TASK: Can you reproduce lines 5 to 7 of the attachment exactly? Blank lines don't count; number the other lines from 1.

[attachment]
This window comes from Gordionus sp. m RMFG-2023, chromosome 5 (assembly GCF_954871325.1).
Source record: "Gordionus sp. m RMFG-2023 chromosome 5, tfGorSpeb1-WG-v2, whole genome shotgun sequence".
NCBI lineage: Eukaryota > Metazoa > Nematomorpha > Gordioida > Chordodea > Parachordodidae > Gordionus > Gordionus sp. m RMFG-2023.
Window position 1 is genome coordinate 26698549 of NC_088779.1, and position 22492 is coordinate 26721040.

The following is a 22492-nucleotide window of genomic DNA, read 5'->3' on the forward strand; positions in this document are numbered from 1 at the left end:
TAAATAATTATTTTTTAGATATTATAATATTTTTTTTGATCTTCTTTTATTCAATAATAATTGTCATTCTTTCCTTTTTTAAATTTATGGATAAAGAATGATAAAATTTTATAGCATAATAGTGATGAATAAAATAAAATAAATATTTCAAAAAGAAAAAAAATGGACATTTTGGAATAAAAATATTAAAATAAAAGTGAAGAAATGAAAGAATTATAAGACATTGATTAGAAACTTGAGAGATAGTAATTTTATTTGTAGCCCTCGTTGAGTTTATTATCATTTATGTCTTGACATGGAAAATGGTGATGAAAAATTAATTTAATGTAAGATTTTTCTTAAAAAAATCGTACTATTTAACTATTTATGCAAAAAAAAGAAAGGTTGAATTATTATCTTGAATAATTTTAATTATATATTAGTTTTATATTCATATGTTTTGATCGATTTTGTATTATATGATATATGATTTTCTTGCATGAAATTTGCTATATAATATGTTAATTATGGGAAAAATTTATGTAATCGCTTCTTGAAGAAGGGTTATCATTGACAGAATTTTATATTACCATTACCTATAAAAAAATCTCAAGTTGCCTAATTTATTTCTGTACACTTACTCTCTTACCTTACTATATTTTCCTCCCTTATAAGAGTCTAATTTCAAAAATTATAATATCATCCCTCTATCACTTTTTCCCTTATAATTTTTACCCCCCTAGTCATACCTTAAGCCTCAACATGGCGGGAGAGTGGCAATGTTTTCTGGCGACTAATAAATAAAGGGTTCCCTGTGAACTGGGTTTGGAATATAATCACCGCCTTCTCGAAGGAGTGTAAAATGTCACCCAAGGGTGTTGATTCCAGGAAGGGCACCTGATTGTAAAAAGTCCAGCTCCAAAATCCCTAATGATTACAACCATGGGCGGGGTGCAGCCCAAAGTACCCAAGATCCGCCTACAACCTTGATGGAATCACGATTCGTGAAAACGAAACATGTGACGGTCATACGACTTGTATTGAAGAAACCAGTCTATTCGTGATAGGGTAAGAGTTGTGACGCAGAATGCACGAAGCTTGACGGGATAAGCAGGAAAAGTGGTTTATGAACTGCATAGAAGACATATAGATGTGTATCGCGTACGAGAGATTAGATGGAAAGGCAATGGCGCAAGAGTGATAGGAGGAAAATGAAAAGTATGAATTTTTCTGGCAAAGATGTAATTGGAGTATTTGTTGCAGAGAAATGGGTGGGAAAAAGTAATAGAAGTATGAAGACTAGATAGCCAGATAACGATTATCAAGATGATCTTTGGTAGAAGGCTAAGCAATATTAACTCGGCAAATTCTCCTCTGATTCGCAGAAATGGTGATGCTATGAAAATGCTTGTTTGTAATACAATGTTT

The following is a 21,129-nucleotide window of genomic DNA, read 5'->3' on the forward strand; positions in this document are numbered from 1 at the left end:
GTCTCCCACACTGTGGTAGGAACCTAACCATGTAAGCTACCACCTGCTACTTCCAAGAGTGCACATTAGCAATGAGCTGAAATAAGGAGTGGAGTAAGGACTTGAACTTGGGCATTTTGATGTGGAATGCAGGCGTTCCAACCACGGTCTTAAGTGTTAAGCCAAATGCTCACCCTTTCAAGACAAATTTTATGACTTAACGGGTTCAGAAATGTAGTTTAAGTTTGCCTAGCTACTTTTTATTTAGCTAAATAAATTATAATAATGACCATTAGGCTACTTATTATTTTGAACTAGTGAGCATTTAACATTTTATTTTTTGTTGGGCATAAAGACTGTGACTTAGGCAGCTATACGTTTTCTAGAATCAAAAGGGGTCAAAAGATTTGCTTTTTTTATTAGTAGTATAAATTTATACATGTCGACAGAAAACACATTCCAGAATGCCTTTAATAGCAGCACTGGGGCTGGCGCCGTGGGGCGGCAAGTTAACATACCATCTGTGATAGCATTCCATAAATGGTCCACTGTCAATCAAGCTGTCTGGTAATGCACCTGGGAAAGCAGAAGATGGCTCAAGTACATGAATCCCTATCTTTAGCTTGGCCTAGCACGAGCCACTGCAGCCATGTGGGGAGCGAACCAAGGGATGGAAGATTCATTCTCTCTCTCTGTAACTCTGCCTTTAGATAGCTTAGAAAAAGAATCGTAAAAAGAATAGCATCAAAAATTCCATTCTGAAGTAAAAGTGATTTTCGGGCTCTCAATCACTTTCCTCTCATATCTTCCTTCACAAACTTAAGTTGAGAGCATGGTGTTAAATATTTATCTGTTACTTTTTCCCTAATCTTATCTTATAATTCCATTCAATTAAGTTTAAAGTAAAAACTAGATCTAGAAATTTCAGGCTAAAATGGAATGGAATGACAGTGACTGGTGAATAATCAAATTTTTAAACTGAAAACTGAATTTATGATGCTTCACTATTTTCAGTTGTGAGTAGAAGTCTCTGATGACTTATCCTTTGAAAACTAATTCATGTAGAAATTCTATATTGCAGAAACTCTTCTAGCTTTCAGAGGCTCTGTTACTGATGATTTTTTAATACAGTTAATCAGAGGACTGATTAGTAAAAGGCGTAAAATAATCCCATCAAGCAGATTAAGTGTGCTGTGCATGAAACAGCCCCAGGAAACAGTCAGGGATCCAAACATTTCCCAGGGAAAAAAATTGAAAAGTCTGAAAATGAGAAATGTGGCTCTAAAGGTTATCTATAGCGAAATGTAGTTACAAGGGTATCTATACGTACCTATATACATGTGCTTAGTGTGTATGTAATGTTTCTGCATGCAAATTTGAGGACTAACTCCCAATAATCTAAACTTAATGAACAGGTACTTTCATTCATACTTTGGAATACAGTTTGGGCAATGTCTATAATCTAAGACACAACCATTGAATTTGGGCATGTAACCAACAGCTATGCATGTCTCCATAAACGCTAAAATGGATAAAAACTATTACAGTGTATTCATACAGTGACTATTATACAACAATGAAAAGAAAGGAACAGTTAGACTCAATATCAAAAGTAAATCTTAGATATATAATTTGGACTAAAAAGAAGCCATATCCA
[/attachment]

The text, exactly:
The following is a 22492-nucleotide window of genomic DNA, read 5'->3' on the forward strand; positions in this document are numbered from 1 at the left end:
TAAATAATTATTTTTTAGATATTATAATATTTTTTTTGATCTTCTTTTATTCAATAATAATTGTCATTCTTTCCTTTTTTAAATTTATGGATAAAGAATGATAAAATTTTATAGCATAATAGTGATGAATAAAATAAAATAAATATTTCAAAAAGAAAAAAAATGGACATTTTGGAATAAAAATATTAAAATAAAAGTGAAGAAATGAAAGAATTATAAGACATTGATTAGAAACTTGAGAGATAGTAATTTTATTTGTAGCCCTCGTTGAGTTTATTATCATTTATGTCTTGACATGGAAAATGGTGATGAAAAATTAATTTAATGTAAGATTTTTCTTAAAAAAATCGTACTATTTAACTATTTATGCAAAAAAAAGAAAGGTTGAATTATTATCTTGAATAATTTTAATTATATATTAGTTTTATATTCATATGTTTTGATCGATTTTGTATTATATGATATATGATTTTCTTGCATGAAATTTGCTATATAATATGTTAATTATGGGAAAAATTTATGTAATCGCTTCTTGAAGAAGGGTTATCATTGACAGAATTTTATATTACCATTACCTATAAAAAAATCTCAAGTTGCCTAATTTATTTCTGTACACTTACTCTCTTACCTTACTATATTTTCCTCCCTTATAAGAGTCTAATTTCAAAAATTATAATATCATCCCTCTATCACTTTTTCCCTTATAATTTTTACCCCCCTAGTCATACCTTAAGCCTCAACATGGCGGGAGAGTGGCAATGTTTTCTGGCGACTAATAAATAAAGGGTTCCCTGTGAACTGGGTTTGGAATATAATCACCGCCTTCTCGAAGGAGTGTAAAATGTCACCCAAGGGTGTTGATTCCAGGAAGGGCACCTGATTGTAAAAAGTCCAGCTCCAAAATCCCTAATGATTACAACCATGGGCGGGGTGCAGCCCAAAGTACCCAAGATCCGCCTACAACCTTGATGGAATCACGATTCGTGAAAACGAAACATGTGACGGTCATACGACTTGTATTGAAGAAACCAGTCTATTCGTGATAGGGTAAGAGTTGTGACGCAGAATGCACGAAGCTTGACGGGATAAGCAGGAAAAGTGGTTTATGAACTGCATAGAAGACATATAGATGTGTATCGCGTACGAGAGATTAGATGGAAAGGCAATGGCGCAAGAGTGATAGGAGGAAAATGAAAAGTATGAATTTTTCTGGCAAAGATGTAATTGGAGTATTTGTTGCAGAGAAATGGGTGGGAAAAAGTAATAGAAGTATGAAGACTAGATAGCCAGATAACGATTATCAAGATGATCTTTGGTAGAAGGCTAAGCAATATTAACTCGGCAAATTCTCCTCTGATTCGCAGAAATGGTGATGCTATGAAAATGCTTGTTTGTAATACAATGTTT

The following is a 21,129-nucleotide window of genomic DNA, read 5'->3' on the forward strand; positions in this document are numbered from 1 at the left end: